A giant fresco showing joined hands has been unveiled at the foot of the Eiffel Tower in Paris in support of SOS Méditerrranée, a charity which rescues migrants. Over 50 non-profit organisations gathered to show their support for people forced to flee their homes.
The 15,000 square metre image of hands clasped together, designed by the French artist Saype, spans the length of the Champs de Mars concourse. It’s unveiling comes just ahead of World Refugee Day on 20 June.
Using a database of photographs of hands of people ranging from celebrities, to politicians and ordinary citizens, the artwork “Beyond Walls” represents hands reaching in a gesture of help.
SOS Méditerranée which runs the Aquarius rescue ship, has since March 2016, rescued nearly 30,000 people in trouble, but its activities have been suspended for administrative and judicial reasons.
After France, the artwork will travel to some 20 cities around the world including Geneva, Berlin, New York and Nairobi.
Dancing, debates, children’s activities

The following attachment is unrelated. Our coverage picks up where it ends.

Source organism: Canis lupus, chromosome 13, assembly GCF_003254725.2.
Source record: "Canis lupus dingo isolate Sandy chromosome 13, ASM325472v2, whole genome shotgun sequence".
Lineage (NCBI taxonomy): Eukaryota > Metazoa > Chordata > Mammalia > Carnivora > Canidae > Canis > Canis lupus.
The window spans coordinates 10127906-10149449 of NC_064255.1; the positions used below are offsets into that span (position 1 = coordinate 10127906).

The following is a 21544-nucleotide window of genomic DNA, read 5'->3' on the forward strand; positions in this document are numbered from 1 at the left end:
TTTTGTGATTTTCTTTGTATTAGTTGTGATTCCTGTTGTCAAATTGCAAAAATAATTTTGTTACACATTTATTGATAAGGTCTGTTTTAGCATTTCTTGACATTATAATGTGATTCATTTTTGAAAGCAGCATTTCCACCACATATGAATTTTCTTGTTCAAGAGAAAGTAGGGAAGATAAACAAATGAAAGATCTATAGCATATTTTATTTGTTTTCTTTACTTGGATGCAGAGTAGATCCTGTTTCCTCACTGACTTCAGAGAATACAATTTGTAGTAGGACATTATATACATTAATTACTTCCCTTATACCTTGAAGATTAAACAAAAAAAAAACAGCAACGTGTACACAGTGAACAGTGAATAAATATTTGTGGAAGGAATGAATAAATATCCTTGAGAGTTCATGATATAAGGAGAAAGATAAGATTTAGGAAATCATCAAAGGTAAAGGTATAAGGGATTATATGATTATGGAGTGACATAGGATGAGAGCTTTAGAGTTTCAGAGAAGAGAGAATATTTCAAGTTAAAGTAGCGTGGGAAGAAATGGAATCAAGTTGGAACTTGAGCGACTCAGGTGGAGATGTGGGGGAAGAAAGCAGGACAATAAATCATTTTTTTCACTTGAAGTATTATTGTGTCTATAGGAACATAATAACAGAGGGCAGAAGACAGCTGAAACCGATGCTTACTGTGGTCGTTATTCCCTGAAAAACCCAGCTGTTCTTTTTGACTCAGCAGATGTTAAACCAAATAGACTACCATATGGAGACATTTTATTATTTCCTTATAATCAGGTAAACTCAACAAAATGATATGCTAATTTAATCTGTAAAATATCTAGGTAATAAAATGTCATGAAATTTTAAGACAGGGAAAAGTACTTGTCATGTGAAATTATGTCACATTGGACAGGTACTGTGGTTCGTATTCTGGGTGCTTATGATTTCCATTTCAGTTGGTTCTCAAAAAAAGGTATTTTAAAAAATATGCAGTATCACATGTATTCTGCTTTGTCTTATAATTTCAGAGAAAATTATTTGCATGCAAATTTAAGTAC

Meanwhile, for the second edition of the event on Saturday, organised by the Paris town hall, there were numerous stands, round table debates and activities for young people.
“We organised this outdoor event to show that we can have fun and still show solidarity with the integration process,” says Hugo Repeto from the charity France Terre d’asile, gesturing towards a group of visiting capoeira dancers.
“The idea is to show we can work together in favour of inclusion, integration.”
Another group is made up of young people in exile, trained in the martial art of kuan kido by the Kaolia organisation.
Their trainer says it helps young people regain confidence after making such long journeys.
Day centre for welcoming migrants and refugees
On the 20 June, the Paris town hall will inaugurate the “House for Refugees” in the 14ème district. A place where newcomers can get useful information to help them fit in to French life.
The new day centre will “symbolise Paris’ desire to distinguish itself as a place of refuge” and a “reference point” where migrants will receive “quality information”, according to Dominique Versini, deputy secretary for Solidarity for the Paris town hall, speaking at a public meeting in April.
In the 800 square metre venue, there will be health counselling, a café, IT workshops, a library and conversation sessions.
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